Actuarial research tells us that with advanced age comes a higher propensity for chronic, long term care. Medical advances may help us survive what used to kill us, but at what cost? The United States Department of Health tells us that 7 in 10 seniors will require long term care assistance prior to death. To put that into perspective, the recent ACLI study reminds us that nearly 14.7 million seniors will require some form of long term care by 2050.
On average, long term care services are provided to the elderly for three years, with one in five needing assistance for more than five years. The average cost of a nursing home today is $87,600 a year for a private room, and $42,000 annually for the average base rate of an assisted living center. LTC costs are inflating at an average of 4.5% annually. It’s also important to note that women tend to be more at risk than men when it comes to long term care.
According to the ALCI study, 67% of current long term care expenses are paid by state or federal programs (Medicaid [33%] and Medicare [34%]), and 20% are paid by the individual. Total expenditures on long term care are estimated at $231 billion (7.5% of total healthcare spending), which is 1.3% of the U.S. GDP. With LTC expenses anticipated to rise 64% by 2030, and 153% by 2050, this is a marauding evil lurking in the dark, waiting to potentially bring our nation to its collective knees.
Furthermore, those relying on government assistance to pay for chronic, long term care expenses can only do so after impoverishing themselves. This has the unforeseen, negative impact of reducing wealth transfer to future generations simply to pay for the care of those who either heard the warning and did nothing or were not warned by a watchman and were not aware of the looming disaster.
Due to the disproportionate number of Boomers in relation to the overall population, the expanding populace of retirees will also have the negative effect of reducing the number of workers supporting each claimant on government safety net programs, such as Social Security and Medicare. Currently, three workers support each retiree. By 2050, that number of working Americans supporting those in retirement will drop by 33% (two workers for each retiree).
With higher demand on the system, and fewer workers paying into the system to support those receiving benefits, it is evident that the system is broken. Higher taxes, reduced benefits (rationing), or other austerity measures are the logical outcome. For those who are already receiving benefits, increased longevity may well come with the unwelcome reality that the failure to plan was indeed a plan to fail at a time when available options may be few (or none).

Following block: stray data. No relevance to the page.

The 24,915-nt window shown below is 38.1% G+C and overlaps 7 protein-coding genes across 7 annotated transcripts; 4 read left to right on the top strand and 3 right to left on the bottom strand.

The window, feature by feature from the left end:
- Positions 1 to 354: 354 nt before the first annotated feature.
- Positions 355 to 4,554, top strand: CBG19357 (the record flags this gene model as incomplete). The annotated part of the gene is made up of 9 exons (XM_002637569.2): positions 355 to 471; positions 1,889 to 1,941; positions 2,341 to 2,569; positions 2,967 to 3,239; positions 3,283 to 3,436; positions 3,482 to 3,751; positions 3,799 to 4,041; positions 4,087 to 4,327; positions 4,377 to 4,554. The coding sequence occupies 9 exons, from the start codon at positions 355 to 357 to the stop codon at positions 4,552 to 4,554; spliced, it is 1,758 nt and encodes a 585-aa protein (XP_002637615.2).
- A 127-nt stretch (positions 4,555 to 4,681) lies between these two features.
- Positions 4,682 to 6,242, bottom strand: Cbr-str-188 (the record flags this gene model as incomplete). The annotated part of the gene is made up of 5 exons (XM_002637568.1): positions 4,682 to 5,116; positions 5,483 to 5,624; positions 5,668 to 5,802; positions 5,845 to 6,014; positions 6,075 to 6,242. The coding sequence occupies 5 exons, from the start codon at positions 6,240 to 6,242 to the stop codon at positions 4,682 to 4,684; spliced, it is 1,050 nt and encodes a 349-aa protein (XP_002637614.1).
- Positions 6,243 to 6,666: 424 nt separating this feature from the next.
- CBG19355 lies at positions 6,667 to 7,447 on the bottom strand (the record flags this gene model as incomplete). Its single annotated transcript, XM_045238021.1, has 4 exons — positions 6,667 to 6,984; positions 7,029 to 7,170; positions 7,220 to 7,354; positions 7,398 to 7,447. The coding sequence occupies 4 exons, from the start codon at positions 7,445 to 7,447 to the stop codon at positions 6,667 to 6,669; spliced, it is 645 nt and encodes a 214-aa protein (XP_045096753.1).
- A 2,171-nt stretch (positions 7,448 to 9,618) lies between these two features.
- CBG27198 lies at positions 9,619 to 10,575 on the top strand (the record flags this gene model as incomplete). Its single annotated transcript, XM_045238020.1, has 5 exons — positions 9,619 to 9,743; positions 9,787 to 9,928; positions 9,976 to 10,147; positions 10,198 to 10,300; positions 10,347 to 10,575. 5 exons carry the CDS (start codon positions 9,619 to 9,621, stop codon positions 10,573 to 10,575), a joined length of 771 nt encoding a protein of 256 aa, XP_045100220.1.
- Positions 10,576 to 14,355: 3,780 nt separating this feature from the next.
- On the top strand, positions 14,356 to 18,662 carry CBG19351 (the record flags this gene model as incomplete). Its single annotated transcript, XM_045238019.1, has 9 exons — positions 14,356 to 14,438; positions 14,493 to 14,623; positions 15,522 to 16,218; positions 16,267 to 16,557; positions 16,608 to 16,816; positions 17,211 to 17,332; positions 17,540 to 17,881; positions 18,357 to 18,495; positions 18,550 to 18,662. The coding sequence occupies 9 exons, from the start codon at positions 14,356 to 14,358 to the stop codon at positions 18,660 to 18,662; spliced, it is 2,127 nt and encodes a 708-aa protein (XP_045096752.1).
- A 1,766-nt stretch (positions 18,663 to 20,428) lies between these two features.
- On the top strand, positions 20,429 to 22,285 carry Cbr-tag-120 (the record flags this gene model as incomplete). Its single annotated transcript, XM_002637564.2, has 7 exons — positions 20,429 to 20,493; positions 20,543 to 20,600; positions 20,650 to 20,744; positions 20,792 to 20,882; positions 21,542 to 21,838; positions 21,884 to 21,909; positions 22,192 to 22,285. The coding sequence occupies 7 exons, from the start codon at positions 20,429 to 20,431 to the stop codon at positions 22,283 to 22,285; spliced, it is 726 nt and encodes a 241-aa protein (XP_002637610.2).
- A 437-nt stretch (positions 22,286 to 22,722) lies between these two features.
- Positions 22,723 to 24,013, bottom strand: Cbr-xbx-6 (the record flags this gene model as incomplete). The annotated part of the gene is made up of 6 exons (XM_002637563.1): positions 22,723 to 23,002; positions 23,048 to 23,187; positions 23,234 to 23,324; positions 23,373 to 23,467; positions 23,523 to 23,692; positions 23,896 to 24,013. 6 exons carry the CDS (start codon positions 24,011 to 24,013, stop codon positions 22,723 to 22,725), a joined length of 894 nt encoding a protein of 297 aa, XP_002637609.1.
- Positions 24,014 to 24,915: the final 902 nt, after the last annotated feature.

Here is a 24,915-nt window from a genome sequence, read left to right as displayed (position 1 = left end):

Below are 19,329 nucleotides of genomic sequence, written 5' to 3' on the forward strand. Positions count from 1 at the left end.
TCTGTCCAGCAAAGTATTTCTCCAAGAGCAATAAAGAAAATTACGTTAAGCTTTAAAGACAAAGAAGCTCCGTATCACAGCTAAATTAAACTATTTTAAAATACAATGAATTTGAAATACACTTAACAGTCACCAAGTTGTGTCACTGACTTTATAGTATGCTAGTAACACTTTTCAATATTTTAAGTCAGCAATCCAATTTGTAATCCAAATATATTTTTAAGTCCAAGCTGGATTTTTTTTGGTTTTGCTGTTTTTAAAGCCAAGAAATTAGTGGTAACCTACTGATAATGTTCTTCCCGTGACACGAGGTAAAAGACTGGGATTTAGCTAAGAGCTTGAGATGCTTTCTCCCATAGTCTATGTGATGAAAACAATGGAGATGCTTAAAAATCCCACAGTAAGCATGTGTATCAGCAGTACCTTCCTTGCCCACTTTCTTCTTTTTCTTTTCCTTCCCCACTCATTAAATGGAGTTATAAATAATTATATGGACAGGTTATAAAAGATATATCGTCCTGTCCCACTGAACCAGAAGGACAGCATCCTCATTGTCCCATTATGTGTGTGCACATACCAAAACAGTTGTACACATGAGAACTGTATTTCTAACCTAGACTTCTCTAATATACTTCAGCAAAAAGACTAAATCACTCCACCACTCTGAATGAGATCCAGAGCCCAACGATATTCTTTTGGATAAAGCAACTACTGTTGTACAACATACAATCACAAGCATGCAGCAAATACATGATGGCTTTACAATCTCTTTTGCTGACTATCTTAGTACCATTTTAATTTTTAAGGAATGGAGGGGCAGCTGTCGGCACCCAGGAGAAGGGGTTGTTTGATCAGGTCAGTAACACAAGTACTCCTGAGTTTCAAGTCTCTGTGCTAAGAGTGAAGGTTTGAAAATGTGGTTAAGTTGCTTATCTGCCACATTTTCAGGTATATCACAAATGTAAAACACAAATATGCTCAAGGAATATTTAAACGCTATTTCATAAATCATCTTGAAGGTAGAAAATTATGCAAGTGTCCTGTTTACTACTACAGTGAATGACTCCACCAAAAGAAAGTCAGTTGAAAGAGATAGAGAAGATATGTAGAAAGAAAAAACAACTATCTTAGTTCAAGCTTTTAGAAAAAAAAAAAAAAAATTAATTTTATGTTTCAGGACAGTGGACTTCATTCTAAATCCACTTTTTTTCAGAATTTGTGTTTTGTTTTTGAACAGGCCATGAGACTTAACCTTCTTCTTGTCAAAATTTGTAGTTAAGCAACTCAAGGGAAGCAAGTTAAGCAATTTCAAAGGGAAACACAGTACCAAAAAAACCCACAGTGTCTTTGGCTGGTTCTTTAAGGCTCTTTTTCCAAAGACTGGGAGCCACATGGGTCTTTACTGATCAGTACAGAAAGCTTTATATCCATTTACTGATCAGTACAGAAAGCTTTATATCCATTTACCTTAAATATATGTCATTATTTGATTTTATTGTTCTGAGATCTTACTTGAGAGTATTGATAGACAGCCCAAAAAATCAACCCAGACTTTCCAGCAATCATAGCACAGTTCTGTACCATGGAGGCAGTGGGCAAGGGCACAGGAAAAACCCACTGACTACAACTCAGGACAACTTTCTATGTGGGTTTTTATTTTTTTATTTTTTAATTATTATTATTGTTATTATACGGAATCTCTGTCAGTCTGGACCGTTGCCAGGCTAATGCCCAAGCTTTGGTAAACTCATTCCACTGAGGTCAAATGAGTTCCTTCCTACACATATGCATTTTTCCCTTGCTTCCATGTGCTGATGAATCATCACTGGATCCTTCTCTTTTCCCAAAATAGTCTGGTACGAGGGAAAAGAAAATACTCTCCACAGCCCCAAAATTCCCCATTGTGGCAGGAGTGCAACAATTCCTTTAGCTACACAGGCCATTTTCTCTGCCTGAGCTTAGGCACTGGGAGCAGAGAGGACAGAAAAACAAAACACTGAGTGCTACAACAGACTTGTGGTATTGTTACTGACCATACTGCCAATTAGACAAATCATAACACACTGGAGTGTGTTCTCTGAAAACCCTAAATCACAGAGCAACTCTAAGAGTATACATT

Sounding the Trumpet
With longevity becoming the “new normal” for today’s Boomers, and the specter of a marauding bandit lurking in the shadows of retirement, there comes the need for a new generation of watchmen on the wall to sound the trumpet and raise the alarm. As a watchman on the wall, you’re in a unique position to see the lack of preparation and do something about it.
Not only can you sound the trumpet, but you can help them flee to the safety of a walled city by offering them financial protection. Traditional LTC insurance and annuity/LTC or life/LTC hybrid products can provide financial solutions that help insulate a family’s retirement income plan from premature distribution.
As you sit with your clients, and speak with prospects, having the long term care conversation is crucial to their long term financial success. It should be a foundational component in your client’s retirement income planning, and one of the cornerstones upon which they establish financial peace of mind.
But remember…you’re not responsible whether or not they act on your warning. It is up to you to share the message and let them see the potential danger. As a watchman, you’re there to sound the alarm and encourage those who are listening to prepare. If you sound the warning, and they fail (or refuse) to respond, you have done your duty.
And let us not forget that watchmen who didn’t sound the alarm when they saw disaster approaching were held accountable by the people who suffered loss as a result. By the same token, if we fail to share the importance of planning for long term care contingencies, we may well be held accountable by those we should have warned.